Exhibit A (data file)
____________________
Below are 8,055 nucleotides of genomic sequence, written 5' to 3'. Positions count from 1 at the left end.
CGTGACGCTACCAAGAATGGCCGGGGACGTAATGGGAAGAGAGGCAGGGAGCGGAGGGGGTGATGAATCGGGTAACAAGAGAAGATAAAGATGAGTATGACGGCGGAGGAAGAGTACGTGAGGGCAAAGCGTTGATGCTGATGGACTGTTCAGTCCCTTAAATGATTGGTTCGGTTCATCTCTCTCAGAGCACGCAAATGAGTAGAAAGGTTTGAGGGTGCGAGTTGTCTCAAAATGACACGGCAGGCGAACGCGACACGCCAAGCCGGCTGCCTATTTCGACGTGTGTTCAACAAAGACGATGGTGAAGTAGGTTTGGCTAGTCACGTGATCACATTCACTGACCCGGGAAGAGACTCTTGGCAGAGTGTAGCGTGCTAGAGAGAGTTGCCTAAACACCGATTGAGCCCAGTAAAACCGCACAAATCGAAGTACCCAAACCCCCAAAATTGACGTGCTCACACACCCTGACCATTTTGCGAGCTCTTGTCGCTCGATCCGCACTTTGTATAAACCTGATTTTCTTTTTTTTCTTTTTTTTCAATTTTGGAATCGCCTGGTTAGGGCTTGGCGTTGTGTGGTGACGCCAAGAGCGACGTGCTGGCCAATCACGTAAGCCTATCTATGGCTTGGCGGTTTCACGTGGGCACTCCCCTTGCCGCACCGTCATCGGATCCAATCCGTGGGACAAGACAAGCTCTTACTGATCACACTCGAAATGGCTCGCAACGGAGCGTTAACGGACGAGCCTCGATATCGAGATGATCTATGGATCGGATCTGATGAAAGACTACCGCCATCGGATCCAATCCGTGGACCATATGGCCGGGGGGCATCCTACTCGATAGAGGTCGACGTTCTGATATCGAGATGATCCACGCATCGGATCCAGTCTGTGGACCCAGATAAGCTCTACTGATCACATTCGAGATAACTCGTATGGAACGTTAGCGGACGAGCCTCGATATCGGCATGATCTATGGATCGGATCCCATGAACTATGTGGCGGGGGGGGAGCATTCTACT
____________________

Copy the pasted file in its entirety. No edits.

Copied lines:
Below are 8,055 nucleotides of genomic sequence, written 5' to 3'. Positions count from 1 at the left end.
CGTGACGCTACCAAGAATGGCCGGGGACGTAATGGGAAGAGAGGCAGGGAGCGGAGGGGGTGATGAATCGGGTAACAAGAGAAGATAAAGATGAGTATGACGGCGGAGGAAGAGTACGTGAGGGCAAAGCGTTGATGCTGATGGACTGTTCAGTCCCTTAAATGATTGGTTCGGTTCATCTCTCTCAGAGCACGCAAATGAGTAGAAAGGTTTGAGGGTGCGAGTTGTCTCAAAATGACACGGCAGGCGAACGCGACACGCCAAGCCGGCTGCCTATTTCGACGTGTGTTCAACAAAGACGATGGTGAAGTAGGTTTGGCTAGTCACGTGATCACATTCACTGACCCGGGAAGAGACTCTTGGCAGAGTGTAGCGTGCTAGAGAGAGTTGCCTAAACACCGATTGAGCCCAGTAAAACCGCACAAATCGAAGTACCCAAACCCCCAAAATTGACGTGCTCACACACCCTGACCATTTTGCGAGCTCTTGTCGCTCGATCCGCACTTTGTATAAACCTGATTTTCTTTTTTTTCTTTTTTTTCAATTTTGGAATCGCCTGGTTAGGGCTTGGCGTTGTGTGGTGACGCCAAGAGCGACGTGCTGGCCAATCACGTAAGCCTATCTATGGCTTGGCGGTTTCACGTGGGCACTCCCCTTGCCGCACCGTCATCGGATCCAATCCGTGGGACAAGACAAGCTCTTACTGATCACACTCGAAATGGCTCGCAACGGAGCGTTAACGGACGAGCCTCGATATCGAGATGATCTATGGATCGGATCTGATGAAAGACTACCGCCATCGGATCCAATCCGTGGACCATATGGCCGGGGGGCATCCTACTCGATAGAGGTCGACGTTCTGATATCGAGATGATCCACGCATCGGATCCAGTCTGTGGACCCAGATAAGCTCTACTGATCACATTCGAGATAACTCGTATGGAACGTTAGCGGACGAGCCTCGATATCGGCATGATCTATGGATCGGATCCCATGAACTATGTGGCGGGGGGGGAGCATTCTACT